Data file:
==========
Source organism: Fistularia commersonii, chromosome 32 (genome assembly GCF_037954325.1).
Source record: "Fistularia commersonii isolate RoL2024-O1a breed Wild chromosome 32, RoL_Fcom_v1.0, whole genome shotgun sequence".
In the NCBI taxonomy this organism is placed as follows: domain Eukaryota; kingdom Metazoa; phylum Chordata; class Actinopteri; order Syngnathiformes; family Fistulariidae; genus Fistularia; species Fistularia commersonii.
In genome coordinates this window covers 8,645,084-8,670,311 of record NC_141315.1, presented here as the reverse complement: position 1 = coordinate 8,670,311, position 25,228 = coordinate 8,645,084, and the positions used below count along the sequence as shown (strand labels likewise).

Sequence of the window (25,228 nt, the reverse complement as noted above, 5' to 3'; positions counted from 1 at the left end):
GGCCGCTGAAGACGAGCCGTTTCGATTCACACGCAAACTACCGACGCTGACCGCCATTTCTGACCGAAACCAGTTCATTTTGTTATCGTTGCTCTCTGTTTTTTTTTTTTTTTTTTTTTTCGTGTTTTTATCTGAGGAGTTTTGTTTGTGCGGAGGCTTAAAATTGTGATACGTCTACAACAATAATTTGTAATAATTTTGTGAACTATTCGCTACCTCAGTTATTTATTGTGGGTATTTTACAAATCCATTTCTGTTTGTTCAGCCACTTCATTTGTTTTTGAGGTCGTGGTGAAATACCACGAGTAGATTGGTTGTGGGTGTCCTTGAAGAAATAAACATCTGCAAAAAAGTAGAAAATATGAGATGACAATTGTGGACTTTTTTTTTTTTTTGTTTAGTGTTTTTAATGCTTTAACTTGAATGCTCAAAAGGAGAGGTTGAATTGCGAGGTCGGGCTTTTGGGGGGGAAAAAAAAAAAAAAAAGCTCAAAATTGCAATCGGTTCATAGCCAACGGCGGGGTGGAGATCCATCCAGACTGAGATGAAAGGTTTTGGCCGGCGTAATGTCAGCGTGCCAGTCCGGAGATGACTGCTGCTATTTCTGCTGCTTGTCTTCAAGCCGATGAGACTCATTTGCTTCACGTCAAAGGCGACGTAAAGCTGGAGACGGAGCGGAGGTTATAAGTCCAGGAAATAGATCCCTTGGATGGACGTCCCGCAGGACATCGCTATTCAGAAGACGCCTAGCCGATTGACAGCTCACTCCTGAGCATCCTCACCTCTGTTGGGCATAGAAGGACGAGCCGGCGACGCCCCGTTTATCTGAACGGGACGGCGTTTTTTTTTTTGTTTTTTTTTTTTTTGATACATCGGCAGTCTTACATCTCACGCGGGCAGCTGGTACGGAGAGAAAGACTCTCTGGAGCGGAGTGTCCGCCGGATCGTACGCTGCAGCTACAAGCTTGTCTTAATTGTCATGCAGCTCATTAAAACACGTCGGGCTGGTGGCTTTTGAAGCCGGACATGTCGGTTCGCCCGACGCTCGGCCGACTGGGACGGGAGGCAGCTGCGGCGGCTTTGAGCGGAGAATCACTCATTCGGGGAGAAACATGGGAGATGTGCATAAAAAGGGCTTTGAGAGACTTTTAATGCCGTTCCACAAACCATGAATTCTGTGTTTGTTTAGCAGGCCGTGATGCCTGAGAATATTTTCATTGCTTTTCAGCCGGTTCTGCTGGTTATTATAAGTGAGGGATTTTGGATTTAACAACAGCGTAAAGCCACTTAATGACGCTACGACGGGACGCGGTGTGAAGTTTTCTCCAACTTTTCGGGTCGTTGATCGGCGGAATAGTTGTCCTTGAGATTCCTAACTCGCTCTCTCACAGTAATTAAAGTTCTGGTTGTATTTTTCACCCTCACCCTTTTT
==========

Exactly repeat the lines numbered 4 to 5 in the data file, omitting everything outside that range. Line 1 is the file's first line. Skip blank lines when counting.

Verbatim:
In genome coordinates this window covers 8,645,084-8,670,311 of record NC_141315.1, presented here as the reverse complement: position 1 = coordinate 8,670,311, position 25,228 = coordinate 8,645,084, and the positions used below count along the sequence as shown (strand labels likewise).

Sequence of the window (25,228 nt, the reverse complement as noted above, 5' to 3'; positions counted from 1 at the left end):